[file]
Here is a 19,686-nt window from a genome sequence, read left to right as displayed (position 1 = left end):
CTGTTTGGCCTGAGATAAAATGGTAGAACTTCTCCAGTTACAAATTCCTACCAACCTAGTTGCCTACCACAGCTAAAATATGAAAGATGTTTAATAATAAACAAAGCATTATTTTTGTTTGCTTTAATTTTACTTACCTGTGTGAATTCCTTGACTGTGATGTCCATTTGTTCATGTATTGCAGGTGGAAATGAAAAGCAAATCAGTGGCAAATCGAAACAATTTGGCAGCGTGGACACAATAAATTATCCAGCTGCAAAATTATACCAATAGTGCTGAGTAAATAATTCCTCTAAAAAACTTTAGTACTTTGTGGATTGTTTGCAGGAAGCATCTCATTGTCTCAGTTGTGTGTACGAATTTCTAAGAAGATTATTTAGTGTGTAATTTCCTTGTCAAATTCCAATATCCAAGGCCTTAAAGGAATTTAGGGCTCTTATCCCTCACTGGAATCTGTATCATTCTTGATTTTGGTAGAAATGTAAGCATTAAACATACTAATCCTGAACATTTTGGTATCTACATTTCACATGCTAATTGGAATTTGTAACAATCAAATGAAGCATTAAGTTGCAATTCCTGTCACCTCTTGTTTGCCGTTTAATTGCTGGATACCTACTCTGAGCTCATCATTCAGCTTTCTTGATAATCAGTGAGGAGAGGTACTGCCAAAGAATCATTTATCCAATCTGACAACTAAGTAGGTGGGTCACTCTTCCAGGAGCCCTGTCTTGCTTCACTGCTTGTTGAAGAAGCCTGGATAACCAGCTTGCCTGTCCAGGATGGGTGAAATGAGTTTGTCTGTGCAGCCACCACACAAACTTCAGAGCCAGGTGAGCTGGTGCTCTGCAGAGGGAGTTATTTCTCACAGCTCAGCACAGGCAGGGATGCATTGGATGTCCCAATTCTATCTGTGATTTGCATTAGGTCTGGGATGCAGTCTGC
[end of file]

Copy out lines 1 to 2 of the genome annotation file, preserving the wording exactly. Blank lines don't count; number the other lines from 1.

Here is a 19,686-nt window from a genome sequence, read left to right as displayed (position 1 = left end):
CTGTTTGGCCTGAGATAAAATGGTAGAACTTCTCCAGTTACAAATTCCTACCAACCTAGTTGCCTACCACAGCTAAAATATGAAAGATGTTTAATAATAAACAAAGCATTATTTTTGTTTGCTTTAATTTTACTTACCTGTGTGAATTCCTTGACTGTGATGTCCATTTGTTCATGTATTGCAGGTGGAAATGAAAAGCAAATCAGTGGCAAATCGAAACAATTTGGCAGCGTGGACACAATAAATTATCCAGCTGCAAAATTATACCAATAGTGCTGAGTAAATAATTCCTCTAAAAAACTTTAGTACTTTGTGGATTGTTTGCAGGAAGCATCTCATTGTCTCAGTTGTGTGTACGAATTTCTAAGAAGATTATTTAGTGTGTAATTTCCTTGTCAAATTCCAATATCCAAGGCCTTAAAGGAATTTAGGGCTCTTATCCCTCACTGGAATCTGTATCATTCTTGATTTTGGTAGAAATGTAAGCATTAAACATACTAATCCTGAACATTTTGGTATCTACATTTCACATGCTAATTGGAATTTGTAACAATCAAATGAAGCATTAAGTTGCAATTCCTGTCACCTCTTGTTTGCCGTTTAATTGCTGGATACCTACTCTGAGCTCATCATTCAGCTTTCTTGATAATCAGTGAGGAGAGGTACTGCCAAAGAATCATTTATCCAATCTGACAACTAAGTAGGTGGGTCACTCTTCCAGGAGCCCTGTCTTGCTTCACTGCTTGTTGAAGAAGCCTGGATAACCAGCTTGCCTGTCCAGGATGGGTGAAATGAGTTTGTCTGTGCAGCCACCACACAAACTTCAGAGCCAGGTGAGCTGGTGCTCTGCAGAGGGAGTTATTTCTCACAGCTCAGCACAGGCAGGGATGCATTGGATGTCCCAATTCTATCTGTGATTTGCATTAGGTCTGGGATGCAGTCTGC